Opponents of fox hunting, such as the League Against Cruel Sports, hoped the judge’s decision would spur England to ban foxhunting with dogs as well. Mike Hobday of the LACS said, “This decision will add further pressure on the Government to bring forward legislation that will clearly bring an end to the gratuitous cruelty of hunting with dogs in England and Wales.”


Hunting lobby to challenge ruling. Bruce Mckain and Frances Horsbrugh, The Herald (Glasgow), August 1, 2002.

Court upholds fox-hunting ban. Hamish Macdonell and John Robertson, The Scotsman, August 1, 2002.

Scottish Court case decision. League Against Cruel Sports, Press Release, July 31, 2002.

Land Trust that Banned Hunting Brings in Sharpshooters to Kill Foxes

The Essex Wildlife Trust owns almost 8,000 acres of land in 93 nature preserves in Great Britain. A few years ago, the Trust banned all hunting on land it owns, but got more than it bargained for in the process.

On the 600-acre Tollesbury Wick reserve, the past few years have scene the fox population increase dramatically with an attendant decline in the population of ground-nesting lapwings. Five years ago there were only 4-5 foxes on the reserve, whereas today there are about 20. While there were 38 pairs of ground-nesting lapwings five years ago, today there are only three. There have also been increases in fox attacks on other animals in the reserve.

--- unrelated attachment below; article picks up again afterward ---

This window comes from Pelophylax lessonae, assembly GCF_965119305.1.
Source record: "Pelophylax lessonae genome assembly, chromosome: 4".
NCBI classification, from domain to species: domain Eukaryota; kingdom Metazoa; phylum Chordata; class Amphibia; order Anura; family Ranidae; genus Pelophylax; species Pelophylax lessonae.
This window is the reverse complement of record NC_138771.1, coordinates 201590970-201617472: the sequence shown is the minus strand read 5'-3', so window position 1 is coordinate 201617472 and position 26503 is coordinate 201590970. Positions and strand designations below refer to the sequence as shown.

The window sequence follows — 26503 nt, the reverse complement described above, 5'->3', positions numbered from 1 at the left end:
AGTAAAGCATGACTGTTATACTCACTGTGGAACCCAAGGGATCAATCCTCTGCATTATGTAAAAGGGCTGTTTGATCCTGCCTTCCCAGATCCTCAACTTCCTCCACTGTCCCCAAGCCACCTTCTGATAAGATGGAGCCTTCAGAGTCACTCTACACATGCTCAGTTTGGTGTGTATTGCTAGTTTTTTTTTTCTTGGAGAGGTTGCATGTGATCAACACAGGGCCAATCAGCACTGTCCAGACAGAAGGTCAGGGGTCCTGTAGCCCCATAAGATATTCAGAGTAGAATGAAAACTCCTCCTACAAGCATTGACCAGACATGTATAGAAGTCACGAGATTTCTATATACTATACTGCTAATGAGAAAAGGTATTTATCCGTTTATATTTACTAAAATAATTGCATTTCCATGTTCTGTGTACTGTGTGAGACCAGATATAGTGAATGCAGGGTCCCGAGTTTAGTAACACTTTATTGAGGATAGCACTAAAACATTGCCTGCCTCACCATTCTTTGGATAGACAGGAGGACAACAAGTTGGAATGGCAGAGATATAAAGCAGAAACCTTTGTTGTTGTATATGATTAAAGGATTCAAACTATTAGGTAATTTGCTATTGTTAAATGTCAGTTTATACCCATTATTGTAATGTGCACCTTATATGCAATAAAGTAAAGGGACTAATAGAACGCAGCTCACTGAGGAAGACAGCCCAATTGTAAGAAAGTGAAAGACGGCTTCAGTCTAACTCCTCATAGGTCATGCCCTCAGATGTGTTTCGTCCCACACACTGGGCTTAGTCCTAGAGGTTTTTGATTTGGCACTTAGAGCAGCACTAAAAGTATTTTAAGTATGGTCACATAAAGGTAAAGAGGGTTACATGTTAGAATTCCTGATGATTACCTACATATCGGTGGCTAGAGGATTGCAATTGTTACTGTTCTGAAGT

The solution to deal with the problem? Hunting, of course. The Trust hired sharpshooters to cull the foxes, resulting in predictable outrage among animal rights activists in Great Britain.

Graham Game, the Trust’s development manager, told The Daily Telegraph,

We are getting the worst of both worldsWe are getting lots of flak for deciding to cull the foxes, but it looks as if not a single predator will have been shot. He said the decision to kill the foxes was only taken after much heart-searching and research. We have now reached the situation where these predators are making the future of endangered species unsustainable.

Of course the animal rights activists aren’t buying that argument at all. “When we tell them that we have seen foxes killing lambs and ground-nesting birds,” Game said, “they simply do not accept it.”

Do these activists think that foxes are herbivores?


Hunting ban trust faces protests over fox cull. David Sapsted, The Daily Telegraph, February 22, 2002.

Scotland Bans Fox Hunting, But with Plenty of Twists

Yesterday Scotland’s Parliament voted 67 to 37 to ban the hunting of foxes with dogs, but the bizarre finale to a process that began in 2000 left numerous questions as to whether or not the law would survive legal appeals and whether or not it is enforceable as written.

In a flurry of legislative maneuvering, the Scottish Parliament considered no less than 107 amendments to the bill, adopting some and rejecting others in what the Glasgow Herald described as a last minute legislative scramble. The various amendments — and lack of a specific set of amendments — will likely leave the ban in legal limbo for several years.